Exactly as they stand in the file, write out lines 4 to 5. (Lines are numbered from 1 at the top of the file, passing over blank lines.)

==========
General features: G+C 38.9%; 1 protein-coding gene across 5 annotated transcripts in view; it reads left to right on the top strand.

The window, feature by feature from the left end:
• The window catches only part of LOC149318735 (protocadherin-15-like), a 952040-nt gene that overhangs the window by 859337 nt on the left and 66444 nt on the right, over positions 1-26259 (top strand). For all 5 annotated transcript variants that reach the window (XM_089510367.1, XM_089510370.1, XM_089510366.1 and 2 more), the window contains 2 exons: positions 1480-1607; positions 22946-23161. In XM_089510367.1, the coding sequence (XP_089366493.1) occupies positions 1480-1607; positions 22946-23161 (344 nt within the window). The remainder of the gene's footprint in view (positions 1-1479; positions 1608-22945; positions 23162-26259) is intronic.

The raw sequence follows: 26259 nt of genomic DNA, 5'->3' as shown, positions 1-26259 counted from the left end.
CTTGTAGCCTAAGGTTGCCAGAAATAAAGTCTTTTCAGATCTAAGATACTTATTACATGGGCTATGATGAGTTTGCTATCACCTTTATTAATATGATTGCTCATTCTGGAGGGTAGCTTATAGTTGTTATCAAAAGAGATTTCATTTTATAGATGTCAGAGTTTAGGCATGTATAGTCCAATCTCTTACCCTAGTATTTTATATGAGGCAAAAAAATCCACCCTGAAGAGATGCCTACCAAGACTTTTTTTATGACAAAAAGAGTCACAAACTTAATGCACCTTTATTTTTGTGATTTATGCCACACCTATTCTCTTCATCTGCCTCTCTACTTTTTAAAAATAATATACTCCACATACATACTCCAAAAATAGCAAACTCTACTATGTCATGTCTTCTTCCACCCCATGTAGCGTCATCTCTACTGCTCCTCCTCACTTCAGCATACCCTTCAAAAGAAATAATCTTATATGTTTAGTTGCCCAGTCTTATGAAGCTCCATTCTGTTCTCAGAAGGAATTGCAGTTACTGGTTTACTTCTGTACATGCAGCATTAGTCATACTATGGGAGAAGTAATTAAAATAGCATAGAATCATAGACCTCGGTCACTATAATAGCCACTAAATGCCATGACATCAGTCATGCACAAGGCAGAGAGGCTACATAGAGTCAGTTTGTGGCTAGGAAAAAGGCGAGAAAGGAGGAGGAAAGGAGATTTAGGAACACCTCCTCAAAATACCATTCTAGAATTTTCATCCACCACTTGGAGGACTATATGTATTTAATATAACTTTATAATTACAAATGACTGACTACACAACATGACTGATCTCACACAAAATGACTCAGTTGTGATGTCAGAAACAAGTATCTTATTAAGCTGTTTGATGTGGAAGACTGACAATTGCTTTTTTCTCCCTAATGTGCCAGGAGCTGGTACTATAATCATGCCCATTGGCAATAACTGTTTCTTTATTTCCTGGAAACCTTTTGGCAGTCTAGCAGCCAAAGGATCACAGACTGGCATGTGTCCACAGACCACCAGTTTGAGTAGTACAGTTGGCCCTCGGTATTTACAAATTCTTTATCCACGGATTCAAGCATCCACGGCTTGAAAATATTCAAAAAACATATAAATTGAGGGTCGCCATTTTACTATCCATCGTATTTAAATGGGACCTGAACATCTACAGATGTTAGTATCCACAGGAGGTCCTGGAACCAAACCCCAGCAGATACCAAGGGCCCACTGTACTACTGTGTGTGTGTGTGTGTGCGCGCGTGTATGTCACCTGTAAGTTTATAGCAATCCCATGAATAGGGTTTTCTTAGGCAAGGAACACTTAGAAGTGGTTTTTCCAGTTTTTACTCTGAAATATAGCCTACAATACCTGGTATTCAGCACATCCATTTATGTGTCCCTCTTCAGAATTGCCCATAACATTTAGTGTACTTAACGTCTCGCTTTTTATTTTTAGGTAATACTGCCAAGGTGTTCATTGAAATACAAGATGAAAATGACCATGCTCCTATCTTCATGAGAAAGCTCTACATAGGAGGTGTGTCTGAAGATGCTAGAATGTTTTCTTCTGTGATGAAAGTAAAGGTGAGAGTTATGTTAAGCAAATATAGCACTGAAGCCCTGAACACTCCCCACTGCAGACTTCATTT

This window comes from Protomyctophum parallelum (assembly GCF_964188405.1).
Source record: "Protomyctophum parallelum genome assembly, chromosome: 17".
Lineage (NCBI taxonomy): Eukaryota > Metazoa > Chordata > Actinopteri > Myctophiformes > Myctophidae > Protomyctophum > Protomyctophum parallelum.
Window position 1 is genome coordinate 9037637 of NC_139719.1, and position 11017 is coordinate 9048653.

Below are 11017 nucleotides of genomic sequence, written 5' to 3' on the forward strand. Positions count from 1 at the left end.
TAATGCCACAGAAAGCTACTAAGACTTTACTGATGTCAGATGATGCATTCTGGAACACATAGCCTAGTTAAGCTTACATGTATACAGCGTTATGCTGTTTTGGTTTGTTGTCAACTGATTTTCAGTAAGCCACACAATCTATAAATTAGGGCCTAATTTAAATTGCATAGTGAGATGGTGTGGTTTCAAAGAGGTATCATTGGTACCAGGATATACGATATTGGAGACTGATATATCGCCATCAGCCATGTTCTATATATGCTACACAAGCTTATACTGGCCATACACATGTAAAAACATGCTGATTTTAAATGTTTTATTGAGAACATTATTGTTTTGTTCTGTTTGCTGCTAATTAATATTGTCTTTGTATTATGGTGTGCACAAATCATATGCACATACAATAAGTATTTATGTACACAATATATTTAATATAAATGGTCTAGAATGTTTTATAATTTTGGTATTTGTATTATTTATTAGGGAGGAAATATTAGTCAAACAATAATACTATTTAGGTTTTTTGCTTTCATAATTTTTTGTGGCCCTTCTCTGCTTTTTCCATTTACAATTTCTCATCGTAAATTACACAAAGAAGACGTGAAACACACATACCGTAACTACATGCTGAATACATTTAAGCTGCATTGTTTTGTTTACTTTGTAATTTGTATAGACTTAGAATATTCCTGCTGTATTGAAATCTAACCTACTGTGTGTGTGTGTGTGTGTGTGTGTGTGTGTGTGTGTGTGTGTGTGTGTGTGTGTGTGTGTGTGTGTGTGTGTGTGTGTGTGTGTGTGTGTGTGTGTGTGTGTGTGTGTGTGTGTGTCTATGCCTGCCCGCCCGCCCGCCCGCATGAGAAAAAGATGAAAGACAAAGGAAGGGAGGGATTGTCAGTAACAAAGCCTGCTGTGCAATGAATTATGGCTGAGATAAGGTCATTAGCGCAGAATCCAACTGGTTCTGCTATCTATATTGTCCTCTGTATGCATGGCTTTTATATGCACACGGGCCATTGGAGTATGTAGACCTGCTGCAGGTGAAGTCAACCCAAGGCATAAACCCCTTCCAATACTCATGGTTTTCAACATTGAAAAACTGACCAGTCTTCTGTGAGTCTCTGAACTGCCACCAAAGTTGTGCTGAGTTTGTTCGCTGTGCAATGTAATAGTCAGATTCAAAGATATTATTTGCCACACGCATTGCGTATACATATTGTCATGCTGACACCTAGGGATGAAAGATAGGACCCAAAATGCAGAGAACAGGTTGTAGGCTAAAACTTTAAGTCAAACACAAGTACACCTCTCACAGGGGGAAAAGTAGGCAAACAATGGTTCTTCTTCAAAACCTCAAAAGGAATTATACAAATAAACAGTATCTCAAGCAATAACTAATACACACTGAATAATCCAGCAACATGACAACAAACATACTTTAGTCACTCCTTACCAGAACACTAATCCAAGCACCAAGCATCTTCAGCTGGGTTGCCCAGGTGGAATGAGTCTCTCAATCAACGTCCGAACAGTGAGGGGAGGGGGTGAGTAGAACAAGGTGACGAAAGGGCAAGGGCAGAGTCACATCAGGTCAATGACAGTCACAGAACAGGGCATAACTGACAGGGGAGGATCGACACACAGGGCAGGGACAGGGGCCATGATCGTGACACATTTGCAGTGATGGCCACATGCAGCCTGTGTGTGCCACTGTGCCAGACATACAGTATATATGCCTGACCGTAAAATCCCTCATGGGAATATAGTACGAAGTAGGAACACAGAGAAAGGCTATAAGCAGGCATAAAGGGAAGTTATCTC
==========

The raw sequence follows: 26259 nt of genomic DNA, 5'->3' as shown, positions 1-26259 counted from the left end.
CTTGTAGCCTAAGGTTGCCAGAAATAAAGTCTTTTCAGATCTAAGATACTTATTACATGGGCTATGATGAGTTTGCTATCACCTTTATTAATATGATTGCTCATTCTGGAGGGTAGCTTATAGTTGTTATCAAAAGAGATTTCATTTTATAGATGTCAGAGTTTAGGCATGTATAGTCCAATCTCTTACCCTAGTATTTTATATGAGGCAAAAAAATCCACCCTGAAGAGATGCCTACCAAGACTTTTTTTATGACAAAAAGAGTCACAAACTTAATGCACCTTTATTTTTGTGATTTATGCCACACCTATTCTCTTCATCTGCCTCTCTACTTTTTAAAAATAATATACTCCACATACATACTCCAAAAATAGCAAACTCTACTATGTCATGTCTTCTTCCACCCCATGTAGCGTCATCTCTACTGCTCCTCCTCACTTCAGCATACCCTTCAAAAGAAATAATCTTATATGTTTAGTTGCCCAGTCTTATGAAGCTCCATTCTGTTCTCAGAAGGAATTGCAGTTACTGGTTTACTTCTGTACATGCAGCATTAGTCATACTATGGGAGAAGTAATTAAAATAGCATAGAATCATAGACCTCGGTCACTATAATAGCCACTAAATGCCATGACATCAGTCATGCACAAGGCAGAGAGGCTACATAGAGTCAGTTTGTGGCTAGGAAAAAGGCGAGAAAGGAGGAGGAAAGGAGATTTAGGAACACCTCCTCAAAATACCATTCTAGAATTTTCATCCACCACTTGGAGGACTATATGTATTTAATATAACTTTATAATTACAAATGACTGACTACACAACATGACTGATCTCACACAAAATGACTCAGTTGTGATGTCAGAAACAAGTATCTTATTAAGCTGTTTGATGTGGAAGACTGACAATTGCTTTTTTCTCCCTAATGTGCCAGGAGCTGGTACTATAATCATGCCCATTGGCAATAACTGTTTCTTTATTTCCTGGAAACCTTTTGGCAGTCTAGCAGCCAAAGGATCACAGACTGGCATGTGTCCACAGACCACCAGTTTGAGTAGTACAGTTGGCCCTCGGTATTTACAAATTCTTTATCCACGGATTCAAGCATCCACGGCTTGAAAATATTCAAAAAACATATAAATTGAGGGTCGCCATTTTACTATCCATCGTATTTAAATGGGACCTGAACATCTACAGATGTTAGTATCCACAGGAGGTCCTGGAACCAAACCCCAGCAGATACCAAGGGCCCACTGTACTACTGTGTGTGTGTGTGTGTGCGCGCGTGTATGTCACCTGTAAGTTTATAGCAATCCCATGAATAGGGTTTTCTTAGGCAAGGAACACTTAGAAGTGGTTTTTCCAGTTTTTACTCTGAAATATAGCCTACAATACCTGGTATTCAGCACATCCATTTATGTGTCCCTCTTCAGAATTGCCCATAACATTTAGTGTACTTAACGTCTCGCTTTTTATTTTTAGGTAATACTGCCAAGGTGTTCATTGAAATACAAGATGAAAATGACCATGCTCCTATCTTCATGAGAAAGCTCTACATAGGAGGTGTGTCTGAAGATGCTAGAATGTTTTCTTCTGTGATGAAAGTAAAGGTGAGAGTTATGTTAAGCAAATATAGCACTGAAGCCCTGAACACTCCCCACTGCAGACTTCATTT